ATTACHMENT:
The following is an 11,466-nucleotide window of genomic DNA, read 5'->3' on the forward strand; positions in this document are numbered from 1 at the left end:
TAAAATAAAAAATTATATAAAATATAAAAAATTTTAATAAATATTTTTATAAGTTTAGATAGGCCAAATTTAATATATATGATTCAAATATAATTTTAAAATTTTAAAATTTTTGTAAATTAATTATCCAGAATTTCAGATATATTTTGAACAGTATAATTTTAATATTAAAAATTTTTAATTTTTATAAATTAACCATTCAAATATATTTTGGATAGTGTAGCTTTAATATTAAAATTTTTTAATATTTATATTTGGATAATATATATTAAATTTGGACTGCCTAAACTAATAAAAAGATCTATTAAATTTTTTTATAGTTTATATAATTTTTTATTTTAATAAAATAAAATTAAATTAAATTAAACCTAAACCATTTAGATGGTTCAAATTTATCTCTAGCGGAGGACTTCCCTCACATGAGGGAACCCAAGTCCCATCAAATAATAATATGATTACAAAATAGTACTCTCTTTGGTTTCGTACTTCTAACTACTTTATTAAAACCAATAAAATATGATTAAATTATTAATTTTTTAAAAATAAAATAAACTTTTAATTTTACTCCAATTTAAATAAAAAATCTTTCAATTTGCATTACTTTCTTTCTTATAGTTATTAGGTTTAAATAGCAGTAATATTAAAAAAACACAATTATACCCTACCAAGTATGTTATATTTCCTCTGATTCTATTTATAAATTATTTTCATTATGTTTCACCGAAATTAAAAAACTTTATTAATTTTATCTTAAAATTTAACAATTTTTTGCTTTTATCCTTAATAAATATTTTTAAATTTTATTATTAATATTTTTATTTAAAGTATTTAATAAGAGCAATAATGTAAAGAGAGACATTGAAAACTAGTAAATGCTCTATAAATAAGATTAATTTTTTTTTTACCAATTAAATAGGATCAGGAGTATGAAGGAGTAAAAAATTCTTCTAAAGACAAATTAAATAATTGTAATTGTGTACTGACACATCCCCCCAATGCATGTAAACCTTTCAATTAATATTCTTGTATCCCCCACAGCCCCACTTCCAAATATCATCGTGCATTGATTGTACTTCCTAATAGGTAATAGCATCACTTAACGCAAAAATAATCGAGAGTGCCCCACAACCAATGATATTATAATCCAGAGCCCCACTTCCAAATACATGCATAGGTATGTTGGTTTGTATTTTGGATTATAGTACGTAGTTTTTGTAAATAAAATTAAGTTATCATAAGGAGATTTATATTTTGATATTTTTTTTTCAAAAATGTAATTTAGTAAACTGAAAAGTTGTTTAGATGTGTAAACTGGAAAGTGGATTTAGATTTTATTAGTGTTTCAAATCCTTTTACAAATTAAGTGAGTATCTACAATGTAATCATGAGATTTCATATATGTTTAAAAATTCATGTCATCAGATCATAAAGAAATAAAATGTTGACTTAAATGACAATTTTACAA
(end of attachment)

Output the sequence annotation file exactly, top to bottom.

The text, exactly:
The following is an 11,466-nucleotide window of genomic DNA, read 5'->3' on the forward strand; positions in this document are numbered from 1 at the left end:
TAAAATAAAAAATTATATAAAATATAAAAAATTTTAATAAATATTTTTATAAGTTTAGATAGGCCAAATTTAATATATATGATTCAAATATAATTTTAAAATTTTAAAATTTTTGTAAATTAATTATCCAGAATTTCAGATATATTTTGAACAGTATAATTTTAATATTAAAAATTTTTAATTTTTATAAATTAACCATTCAAATATATTTTGGATAGTGTAGCTTTAATATTAAAATTTTTTAATATTTATATTTGGATAATATATATTAAATTTGGACTGCCTAAACTAATAAAAAGATCTATTAAATTTTTTTATAGTTTATATAATTTTTTATTTTAATAAAATAAAATTAAATTAAATTAAACCTAAACCATTTAGATGGTTCAAATTTATCTCTAGCGGAGGACTTCCCTCACATGAGGGAACCCAAGTCCCATCAAATAATAATATGATTACAAAATAGTACTCTCTTTGGTTTCGTACTTCTAACTACTTTATTAAAACCAATAAAATATGATTAAATTATTAATTTTTTAAAAATAAAATAAACTTTTAATTTTACTCCAATTTAAATAAAAAATCTTTCAATTTGCATTACTTTCTTTCTTATAGTTATTAGGTTTAAATAGCAGTAATATTAAAAAAACACAATTATACCCTACCAAGTATGTTATATTTCCTCTGATTCTATTTATAAATTATTTTCATTATGTTTCACCGAAATTAAAAAACTTTATTAATTTTATCTTAAAATTTAACAATTTTTTGCTTTTATCCTTAATAAATATTTTTAAATTTTATTATTAATATTTTTATTTAAAGTATTTAATAAGAGCAATAATGTAAAGAGAGACATTGAAAACTAGTAAATGCTCTATAAATAAGATTAATTTTTTTTTTACCAATTAAATAGGATCAGGAGTATGAAGGAGTAAAAAATTCTTCTAAAGACAAATTAAATAATTGTAATTGTGTACTGACACATCCCCCCAATGCATGTAAACCTTTCAATTAATATTCTTGTATCCCCCACAGCCCCACTTCCAAATATCATCGTGCATTGATTGTACTTCCTAATAGGTAATAGCATCACTTAACGCAAAAATAATCGAGAGTGCCCCACAACCAATGATATTATAATCCAGAGCCCCACTTCCAAATACATGCATAGGTATGTTGGTTTGTATTTTGGATTATAGTACGTAGTTTTTGTAAATAAAATTAAGTTATCATAAGGAGATTTATATTTTGATATTTTTTTTTCAAAAATGTAATTTAGTAAACTGAAAAGTTGTTTAGATGTGTAAACTGGAAAGTGGATTTAGATTTTATTAGTGTTTCAAATCCTTTTACAAATTAAGTGAGTATCTACAATGTAATCATGAGATTTCATATATGTTTAAAAATTCATGTCATCAGATCATAAAGAAATAAAATGTTGACTTAAATGACAATTTTACAA